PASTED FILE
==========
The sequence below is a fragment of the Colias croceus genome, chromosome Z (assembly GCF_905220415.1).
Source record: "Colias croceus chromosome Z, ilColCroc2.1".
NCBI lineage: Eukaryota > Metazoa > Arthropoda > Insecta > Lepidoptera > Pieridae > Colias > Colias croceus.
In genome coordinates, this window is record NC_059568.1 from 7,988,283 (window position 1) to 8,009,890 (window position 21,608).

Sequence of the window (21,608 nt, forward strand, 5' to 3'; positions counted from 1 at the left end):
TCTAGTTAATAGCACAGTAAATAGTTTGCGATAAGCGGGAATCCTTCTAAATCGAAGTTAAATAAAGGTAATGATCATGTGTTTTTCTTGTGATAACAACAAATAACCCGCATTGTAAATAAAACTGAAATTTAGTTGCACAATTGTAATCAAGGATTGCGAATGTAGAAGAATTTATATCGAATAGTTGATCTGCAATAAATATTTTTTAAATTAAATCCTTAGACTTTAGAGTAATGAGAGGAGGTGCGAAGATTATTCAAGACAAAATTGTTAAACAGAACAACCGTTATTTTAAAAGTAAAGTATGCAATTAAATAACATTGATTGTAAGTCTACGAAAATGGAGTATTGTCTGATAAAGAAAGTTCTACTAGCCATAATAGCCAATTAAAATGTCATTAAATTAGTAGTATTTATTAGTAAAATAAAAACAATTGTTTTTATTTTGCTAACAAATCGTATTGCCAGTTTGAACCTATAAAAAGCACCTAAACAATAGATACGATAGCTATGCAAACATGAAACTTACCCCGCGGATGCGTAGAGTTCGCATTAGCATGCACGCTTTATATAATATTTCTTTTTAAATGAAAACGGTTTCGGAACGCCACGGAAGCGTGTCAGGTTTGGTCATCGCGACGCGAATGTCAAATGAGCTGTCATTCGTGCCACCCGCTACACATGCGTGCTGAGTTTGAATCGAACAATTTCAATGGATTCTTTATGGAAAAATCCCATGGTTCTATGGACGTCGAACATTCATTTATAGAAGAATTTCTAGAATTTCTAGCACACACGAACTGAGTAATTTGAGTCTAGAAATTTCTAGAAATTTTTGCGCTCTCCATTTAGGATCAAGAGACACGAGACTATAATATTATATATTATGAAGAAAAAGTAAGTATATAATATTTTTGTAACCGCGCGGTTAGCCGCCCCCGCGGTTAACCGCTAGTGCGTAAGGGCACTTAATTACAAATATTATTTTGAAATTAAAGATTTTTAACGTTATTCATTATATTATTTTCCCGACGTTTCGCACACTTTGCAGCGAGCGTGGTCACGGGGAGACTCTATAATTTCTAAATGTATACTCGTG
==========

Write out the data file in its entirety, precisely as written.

The sequence below is a fragment of the Colias croceus genome, chromosome Z (assembly GCF_905220415.1).
Source record: "Colias croceus chromosome Z, ilColCroc2.1".
NCBI lineage: Eukaryota > Metazoa > Arthropoda > Insecta > Lepidoptera > Pieridae > Colias > Colias croceus.
In genome coordinates, this window is record NC_059568.1 from 7,988,283 (window position 1) to 8,009,890 (window position 21,608).

Sequence of the window (21,608 nt, forward strand, 5' to 3'; positions counted from 1 at the left end):
TCTAGTTAATAGCACAGTAAATAGTTTGCGATAAGCGGGAATCCTTCTAAATCGAAGTTAAATAAAGGTAATGATCATGTGTTTTTCTTGTGATAACAACAAATAACCCGCATTGTAAATAAAACTGAAATTTAGTTGCACAATTGTAATCAAGGATTGCGAATGTAGAAGAATTTATATCGAATAGTTGATCTGCAATAAATATTTTTTAAATTAAATCCTTAGACTTTAGAGTAATGAGAGGAGGTGCGAAGATTATTCAAGACAAAATTGTTAAACAGAACAACCGTTATTTTAAAAGTAAAGTATGCAATTAAATAACATTGATTGTAAGTCTACGAAAATGGAGTATTGTCTGATAAAGAAAGTTCTACTAGCCATAATAGCCAATTAAAATGTCATTAAATTAGTAGTATTTATTAGTAAAATAAAAACAATTGTTTTTATTTTGCTAACAAATCGTATTGCCAGTTTGAACCTATAAAAAGCACCTAAACAATAGATACGATAGCTATGCAAACATGAAACTTACCCCGCGGATGCGTAGAGTTCGCATTAGCATGCACGCTTTATATAATATTTCTTTTTAAATGAAAACGGTTTCGGAACGCCACGGAAGCGTGTCAGGTTTGGTCATCGCGACGCGAATGTCAAATGAGCTGTCATTCGTGCCACCCGCTACACATGCGTGCTGAGTTTGAATCGAACAATTTCAATGGATTCTTTATGGAAAAATCCCATGGTTCTATGGACGTCGAACATTCATTTATAGAAGAATTTCTAGAATTTCTAGCACACACGAACTGAGTAATTTGAGTCTAGAAATTTCTAGAAATTTTTGCGCTCTCCATTTAGGATCAAGAGACACGAGACTATAATATTATATATTATGAAGAAAAAGTAAGTATATAATATTTTTGTAACCGCGCGGTTAGCCGCCCCCGCGGTTAACCGCTAGTGCGTAAGGGCACTTAATTACAAATATTATTTTGAAATTAAAGATTTTTAACGTTATTCATTATATTATTTTCCCGACGTTTCGCACACTTTGCAGCGAGCGTGGTCACGGGGAGACTCTATAATTTCTAAATGTATACTCGTG